5. Arts & Crafts – You don’t have to be creative to do arts and crafts with children. I promise. Craft stores sell kits for as little as $1.00 each with all the materials you need included. Dollar stores sell a lot of arts and crafts supplies as well. No excuses! I keep a stash of construction paper, pipe cleaners, pom poms, feathers, googly eyes, etc. If you’re looking for ideas of what to make, I’ll be posting some ideas in the near future, so you may want to follow me (wink). The picture below shows a craft we just did this weekend. Each sold separately, but sold as a complete kit. How cute are these? I love them! Check out these other ideas:
6. Family Movie Night – It is impossible for a family of six to go to the movies for under $100. In order spend less than that, you would have to skip the snack bar and then you’re missing out on the whole movie experience. Since our family is large, we rarely go to the theater, so I do my best to re-create the experience at home. I doubt this is news to you, but you can buy theater size candy for $1 almost anywhere outside the movie theater. (Hint: get them at the dollar store, and while you’re there, pick up popcorn and those cute little popcorn holders too.) What I love most about movie night is that it becomes snuggle night too – and you can’t do that comfortably in those theater seats. Put your jammies on, grab your blankets, candy, popcorn, and drink; and settle in for a cozy night your kids will remember. Don’t forget to silence your cells phones! Do you have these family favorites?
7. Indoor Camping – I grew up camping at state forest campgrounds, so I’m all about the great outdoors. I camped in the summer though; maybe into the fall. What do you do when there is snow on the ground? Call me crazy (I’ve been called worse!), but every once in a while I set up the tent in the living room. Throw in the pillows and sleeping bags. Put a couple games in the tent and let them play. Cook hot dogs outside on the fire followed by s’mores. Building a fort is a great option if you don’t own a tent.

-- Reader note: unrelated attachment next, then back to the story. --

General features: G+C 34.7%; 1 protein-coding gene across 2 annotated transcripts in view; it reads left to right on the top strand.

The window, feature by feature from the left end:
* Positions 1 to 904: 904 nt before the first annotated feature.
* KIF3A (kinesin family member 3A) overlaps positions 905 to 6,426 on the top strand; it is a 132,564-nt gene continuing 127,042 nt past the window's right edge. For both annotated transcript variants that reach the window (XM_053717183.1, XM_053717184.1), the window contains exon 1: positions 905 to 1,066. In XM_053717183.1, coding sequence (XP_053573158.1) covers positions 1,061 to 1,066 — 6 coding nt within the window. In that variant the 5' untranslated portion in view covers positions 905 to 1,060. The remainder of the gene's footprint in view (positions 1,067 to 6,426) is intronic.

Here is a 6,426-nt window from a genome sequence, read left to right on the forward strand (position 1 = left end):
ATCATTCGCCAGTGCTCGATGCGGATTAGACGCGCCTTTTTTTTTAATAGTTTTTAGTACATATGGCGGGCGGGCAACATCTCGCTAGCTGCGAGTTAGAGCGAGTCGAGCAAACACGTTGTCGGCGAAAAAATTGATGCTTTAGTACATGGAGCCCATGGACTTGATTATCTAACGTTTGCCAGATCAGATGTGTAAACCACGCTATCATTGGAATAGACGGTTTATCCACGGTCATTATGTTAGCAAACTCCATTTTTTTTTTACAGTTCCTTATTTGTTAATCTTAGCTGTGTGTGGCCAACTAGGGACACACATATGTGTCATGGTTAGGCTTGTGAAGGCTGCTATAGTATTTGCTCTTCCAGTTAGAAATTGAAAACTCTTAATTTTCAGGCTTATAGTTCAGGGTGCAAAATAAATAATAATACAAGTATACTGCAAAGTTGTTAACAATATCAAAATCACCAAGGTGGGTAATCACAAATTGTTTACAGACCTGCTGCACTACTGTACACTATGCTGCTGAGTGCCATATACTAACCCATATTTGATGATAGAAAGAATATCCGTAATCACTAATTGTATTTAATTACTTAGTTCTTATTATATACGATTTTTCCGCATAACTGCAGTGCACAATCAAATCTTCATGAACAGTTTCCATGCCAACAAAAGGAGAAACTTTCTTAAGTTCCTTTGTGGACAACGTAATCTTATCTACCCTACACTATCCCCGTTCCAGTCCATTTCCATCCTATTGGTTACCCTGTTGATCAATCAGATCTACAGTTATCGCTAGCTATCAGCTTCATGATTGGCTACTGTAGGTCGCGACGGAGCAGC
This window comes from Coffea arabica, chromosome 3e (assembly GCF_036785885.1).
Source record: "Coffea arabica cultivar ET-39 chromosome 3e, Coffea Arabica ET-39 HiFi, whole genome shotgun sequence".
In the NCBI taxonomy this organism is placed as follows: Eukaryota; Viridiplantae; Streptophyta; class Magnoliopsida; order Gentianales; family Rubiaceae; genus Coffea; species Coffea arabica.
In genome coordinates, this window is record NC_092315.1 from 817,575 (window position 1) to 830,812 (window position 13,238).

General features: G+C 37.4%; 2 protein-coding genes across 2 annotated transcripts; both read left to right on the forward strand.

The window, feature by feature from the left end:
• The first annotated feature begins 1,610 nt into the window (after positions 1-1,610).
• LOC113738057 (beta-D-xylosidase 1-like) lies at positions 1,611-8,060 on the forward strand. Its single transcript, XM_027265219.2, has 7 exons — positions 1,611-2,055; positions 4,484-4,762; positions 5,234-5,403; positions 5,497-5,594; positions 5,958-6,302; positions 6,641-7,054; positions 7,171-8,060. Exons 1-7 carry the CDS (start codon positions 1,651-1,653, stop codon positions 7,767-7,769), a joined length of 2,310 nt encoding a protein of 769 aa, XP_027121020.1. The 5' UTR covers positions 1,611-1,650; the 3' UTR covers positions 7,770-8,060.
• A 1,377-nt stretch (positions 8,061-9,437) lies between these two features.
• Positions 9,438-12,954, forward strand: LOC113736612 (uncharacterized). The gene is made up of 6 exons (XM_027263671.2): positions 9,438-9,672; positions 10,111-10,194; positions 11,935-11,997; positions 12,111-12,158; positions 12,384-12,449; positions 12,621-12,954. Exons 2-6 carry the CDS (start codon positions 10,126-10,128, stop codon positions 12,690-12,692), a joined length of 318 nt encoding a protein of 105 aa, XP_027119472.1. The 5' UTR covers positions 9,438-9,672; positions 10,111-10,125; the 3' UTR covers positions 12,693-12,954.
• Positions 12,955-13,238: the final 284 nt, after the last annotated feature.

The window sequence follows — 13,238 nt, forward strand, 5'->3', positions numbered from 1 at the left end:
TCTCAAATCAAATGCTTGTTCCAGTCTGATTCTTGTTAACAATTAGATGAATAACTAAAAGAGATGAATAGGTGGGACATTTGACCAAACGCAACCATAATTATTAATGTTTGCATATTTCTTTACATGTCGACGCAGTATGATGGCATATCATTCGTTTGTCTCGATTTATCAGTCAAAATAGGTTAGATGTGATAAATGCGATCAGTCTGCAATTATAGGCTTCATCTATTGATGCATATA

8. Construct – Make it a family effort to build something out of any of the following: Lego’s, Tinker Toys, K’Nex, or good old fashioned wooden blocks. What’s better? Use all of the above! Decide as a family what to build and give everyone a specific part. Put it all together after everyone has finished their piece, step back, and admire the family masterpiece! Gather up the action figures to add to your masterpiece. Dig to the bottom of the cases for those Barbie accessories. Ideas are endless.
9. Work Together – What? Work is an activity? You betcha! I told you to call me crazy! When you and your children are part of the process it is a lot less painful than just telling them to go clean up. My suggestion for getting the kids to help clean up and get organized is to designate areas for 4 different piles. Label the piles as KEEP, DONATE, SELL (eBay, Craiglist, online yard sale, etc.), and TRASH. Explain the differences between the piles in terms of the condition of the items. When you are done sorting bring the children with you to donate them, and give them the money (or a percentage of the earnings) for the items that are sold. This will show them WHY it’s good to part with their belongings, and they will eventually start volunteering to do it!
10. Utilize Community Resources– Check your local township and county websites for events in your area. Most events are free. Not all events are “all day” events either. The Township Recreational Center also hosts family activities, usually for a small fee. Getting out of the house for an hour or two can be just what the doctor ordered. I am a firm believer in fresh air and sunshine! Our Township hosts a parade the first weekend in December, and we’ve made it a family tradition to attend. What family traditions can you start in your local community?